As afternoon turned into evening on March 13, 2013, in Vatican City, white smoke rose from a chimney atop the Sistine Chapel, signaling that a new pope had been elected.
About an hour later, the identity of the new leader of the Roman Catholic Church was unveiled: Cardinal Jorge Mario Bergoglio of Buenos Aires. He would be named Pope Francis, it was announced.
Since that moment, Pope Francis never stopped surprising the world ― Catholics and non-Catholics alike.
As the first pope born outside of Europe in nearly 1,300 years and the first Jesuit pope, he broke away from the Vatican’s many traditions and formalities with a new style focused on humility, simplicity and openness.
The name says it all.
“How I would like a church that is poor and that is for the poor,” Pope Francis said on the day of his election, explaining why he chose St. Francis of Assisi as his namesake. None of his predecessors chose the name of the 14th-century saint of the poor as their papal name.
Pope Francis (Yonhap)
In Vatican City, Pope Francis lives in a small suite in a guesthouse, rides an old used car and invites homeless people from the streets to his birthday lunches.
His humble, down-to-earth and approachable demeanor has set him apart from previous popes, earning him phenomenal popularity that none of his predecessors knew.
In speeches, too, he calls on the church to be inclusive, reaching out to people on the margins of society.
On the issue of homosexuality, which his predecessors either condemned or ignored altogether, he strikes a different tone, saying, “If a person is gay, seeks God and has good will, who am I to judge?”
Time magazine, picking him as the 2013 Person of the Year, said that he has pulled “the papacy out of the palace and into the streets.”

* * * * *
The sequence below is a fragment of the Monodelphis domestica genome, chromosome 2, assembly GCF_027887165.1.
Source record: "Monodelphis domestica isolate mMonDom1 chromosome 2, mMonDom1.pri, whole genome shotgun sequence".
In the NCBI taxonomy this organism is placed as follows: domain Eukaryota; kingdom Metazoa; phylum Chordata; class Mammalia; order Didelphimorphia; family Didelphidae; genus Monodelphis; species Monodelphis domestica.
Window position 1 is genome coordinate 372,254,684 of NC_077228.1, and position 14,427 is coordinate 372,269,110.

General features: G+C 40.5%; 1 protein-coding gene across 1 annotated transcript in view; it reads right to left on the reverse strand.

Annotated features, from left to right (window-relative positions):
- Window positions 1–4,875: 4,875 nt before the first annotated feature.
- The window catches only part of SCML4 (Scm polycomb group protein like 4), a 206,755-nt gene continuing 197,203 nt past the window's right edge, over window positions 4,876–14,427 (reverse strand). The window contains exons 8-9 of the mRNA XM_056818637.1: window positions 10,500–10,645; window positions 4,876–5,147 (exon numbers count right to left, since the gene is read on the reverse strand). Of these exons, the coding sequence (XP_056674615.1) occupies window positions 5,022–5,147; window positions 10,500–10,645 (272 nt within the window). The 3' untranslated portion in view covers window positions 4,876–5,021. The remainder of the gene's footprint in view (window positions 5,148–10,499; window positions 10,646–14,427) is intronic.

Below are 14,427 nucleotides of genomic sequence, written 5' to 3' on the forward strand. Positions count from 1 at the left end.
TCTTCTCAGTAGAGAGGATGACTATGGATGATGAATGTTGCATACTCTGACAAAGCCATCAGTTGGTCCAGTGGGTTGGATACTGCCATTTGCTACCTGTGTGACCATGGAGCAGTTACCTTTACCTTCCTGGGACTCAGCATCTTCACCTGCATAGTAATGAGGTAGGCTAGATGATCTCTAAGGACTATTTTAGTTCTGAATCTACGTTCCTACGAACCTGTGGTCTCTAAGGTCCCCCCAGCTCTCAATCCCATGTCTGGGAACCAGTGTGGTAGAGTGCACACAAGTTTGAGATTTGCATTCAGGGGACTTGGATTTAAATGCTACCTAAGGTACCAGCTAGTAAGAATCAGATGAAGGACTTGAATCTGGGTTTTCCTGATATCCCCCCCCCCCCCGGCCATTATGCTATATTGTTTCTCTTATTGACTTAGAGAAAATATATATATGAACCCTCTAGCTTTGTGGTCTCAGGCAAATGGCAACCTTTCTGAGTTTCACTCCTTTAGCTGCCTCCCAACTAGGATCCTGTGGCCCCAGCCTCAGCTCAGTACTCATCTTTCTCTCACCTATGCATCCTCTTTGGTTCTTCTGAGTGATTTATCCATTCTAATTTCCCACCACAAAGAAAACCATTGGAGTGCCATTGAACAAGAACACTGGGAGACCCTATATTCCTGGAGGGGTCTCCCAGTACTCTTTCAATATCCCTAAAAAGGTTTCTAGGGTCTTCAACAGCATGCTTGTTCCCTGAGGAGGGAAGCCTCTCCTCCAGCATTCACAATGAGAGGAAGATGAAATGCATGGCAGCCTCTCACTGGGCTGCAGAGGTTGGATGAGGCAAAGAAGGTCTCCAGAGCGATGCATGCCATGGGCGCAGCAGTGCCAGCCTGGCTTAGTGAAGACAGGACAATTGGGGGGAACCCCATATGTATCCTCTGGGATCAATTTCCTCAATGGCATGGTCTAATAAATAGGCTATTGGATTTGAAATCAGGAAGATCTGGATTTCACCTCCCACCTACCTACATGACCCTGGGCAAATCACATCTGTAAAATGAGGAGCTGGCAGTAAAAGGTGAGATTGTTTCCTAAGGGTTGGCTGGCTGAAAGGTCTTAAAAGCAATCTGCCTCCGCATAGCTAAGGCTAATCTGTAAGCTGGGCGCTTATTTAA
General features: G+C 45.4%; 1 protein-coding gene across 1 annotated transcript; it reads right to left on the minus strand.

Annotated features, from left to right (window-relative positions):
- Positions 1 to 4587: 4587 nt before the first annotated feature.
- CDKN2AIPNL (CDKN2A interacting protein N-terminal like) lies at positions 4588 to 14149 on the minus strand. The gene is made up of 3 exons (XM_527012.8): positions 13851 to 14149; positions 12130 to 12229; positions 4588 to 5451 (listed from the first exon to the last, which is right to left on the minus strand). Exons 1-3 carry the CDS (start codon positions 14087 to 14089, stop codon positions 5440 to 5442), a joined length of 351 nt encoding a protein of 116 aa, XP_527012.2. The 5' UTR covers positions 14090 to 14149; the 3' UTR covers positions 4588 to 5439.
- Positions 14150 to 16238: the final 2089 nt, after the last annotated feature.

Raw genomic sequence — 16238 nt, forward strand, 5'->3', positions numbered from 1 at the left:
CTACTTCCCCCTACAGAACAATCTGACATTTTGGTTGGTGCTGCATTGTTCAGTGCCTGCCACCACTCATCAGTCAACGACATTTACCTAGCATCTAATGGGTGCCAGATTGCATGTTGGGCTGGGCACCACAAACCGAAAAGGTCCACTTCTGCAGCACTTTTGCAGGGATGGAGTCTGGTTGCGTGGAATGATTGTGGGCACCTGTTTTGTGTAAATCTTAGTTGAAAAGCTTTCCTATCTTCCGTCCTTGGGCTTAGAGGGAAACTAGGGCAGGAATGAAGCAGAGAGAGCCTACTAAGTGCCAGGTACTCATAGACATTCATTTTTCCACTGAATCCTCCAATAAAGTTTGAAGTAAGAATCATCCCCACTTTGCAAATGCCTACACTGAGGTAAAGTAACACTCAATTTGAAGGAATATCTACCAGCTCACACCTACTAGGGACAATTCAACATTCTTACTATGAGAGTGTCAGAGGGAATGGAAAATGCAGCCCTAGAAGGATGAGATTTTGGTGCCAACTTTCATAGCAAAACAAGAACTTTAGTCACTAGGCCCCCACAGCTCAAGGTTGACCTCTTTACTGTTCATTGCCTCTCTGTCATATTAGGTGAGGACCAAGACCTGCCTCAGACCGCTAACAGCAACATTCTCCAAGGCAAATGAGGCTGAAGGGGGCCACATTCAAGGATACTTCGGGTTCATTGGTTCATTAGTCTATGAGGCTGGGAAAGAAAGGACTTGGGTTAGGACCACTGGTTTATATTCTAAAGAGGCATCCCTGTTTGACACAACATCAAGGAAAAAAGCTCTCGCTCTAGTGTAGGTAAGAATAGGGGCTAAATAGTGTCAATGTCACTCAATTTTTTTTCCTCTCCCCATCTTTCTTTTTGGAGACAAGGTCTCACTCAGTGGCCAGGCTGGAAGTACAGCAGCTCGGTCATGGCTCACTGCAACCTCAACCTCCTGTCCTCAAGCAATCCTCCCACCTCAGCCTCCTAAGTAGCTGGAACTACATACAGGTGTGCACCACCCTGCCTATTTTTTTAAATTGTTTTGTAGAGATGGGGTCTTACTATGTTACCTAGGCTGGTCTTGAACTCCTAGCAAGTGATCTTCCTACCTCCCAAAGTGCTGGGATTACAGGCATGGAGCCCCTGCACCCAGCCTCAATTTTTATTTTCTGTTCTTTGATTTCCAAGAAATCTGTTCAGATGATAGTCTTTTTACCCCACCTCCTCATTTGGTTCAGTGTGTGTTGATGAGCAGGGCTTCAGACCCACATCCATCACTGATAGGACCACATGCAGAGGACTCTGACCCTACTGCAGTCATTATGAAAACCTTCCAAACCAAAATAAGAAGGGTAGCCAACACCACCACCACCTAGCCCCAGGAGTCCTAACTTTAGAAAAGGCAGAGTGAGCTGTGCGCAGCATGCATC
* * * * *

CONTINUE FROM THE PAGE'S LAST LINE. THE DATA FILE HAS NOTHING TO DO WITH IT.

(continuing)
During his five-day stay in Korea, the pontiff will stick to his humble, simple lifestyle, insisting on using a small Korean car, instead of the bulletproof limousine that VIP guests like him are usually offered. He will stay in the room that the Vatican ambassador to Seoul has been using.
Last August, Pope Francis surprised the world once again by readily posing for a selfie with a group of young people. The photo, proclaimed “the first papal selfie ever,” vent viral on social networking sites.
In further proof that this 78-year-old pontiff is in tune with the modern world, he takes full use of Twitter.
Ever since his first tweet on March 17, 2013, asking Catholics to pray for him, the @pontifex followings in nine languages have grown substantially.
He now tweets regularly on issues ranging from spiritual questions, the value of domestic workers’ service and the World Cup in Brazil. His English account has 4.3 million followers.
A recent study on Twitter influence revealed that Pope Francis is by far the most influential leader on Twitter, beating out U.S. President Barack Obama.
It is no small feat, given that the Roman Catholic Church has been losing members in droves, with its reputation tainted by scandals and its relevance to the modern world increasingly questioned.
Youth is high on the agenda of the pontiff’s visit here. He will attend the sixth Asian Youth Day, a regional gathering of about 2,000 young believers, in the southern city of Daejeon.
By Lee Sun-young (firstname.lastname@example.org
● Born Jorge Mario Bergoglio in 1936 in Buenos Aires, of Italian descent
● Ordained as a Jesuit in 1969
● Studied in Argentina, Chile and Germany
● Became cardinal of Buenos Aires in 1998
● First Latin American and first Jesuit to become pope, the 266th to lead the Church
● Said to be a football fan, supporting Buenos Aires team San Lorenzo de Almagro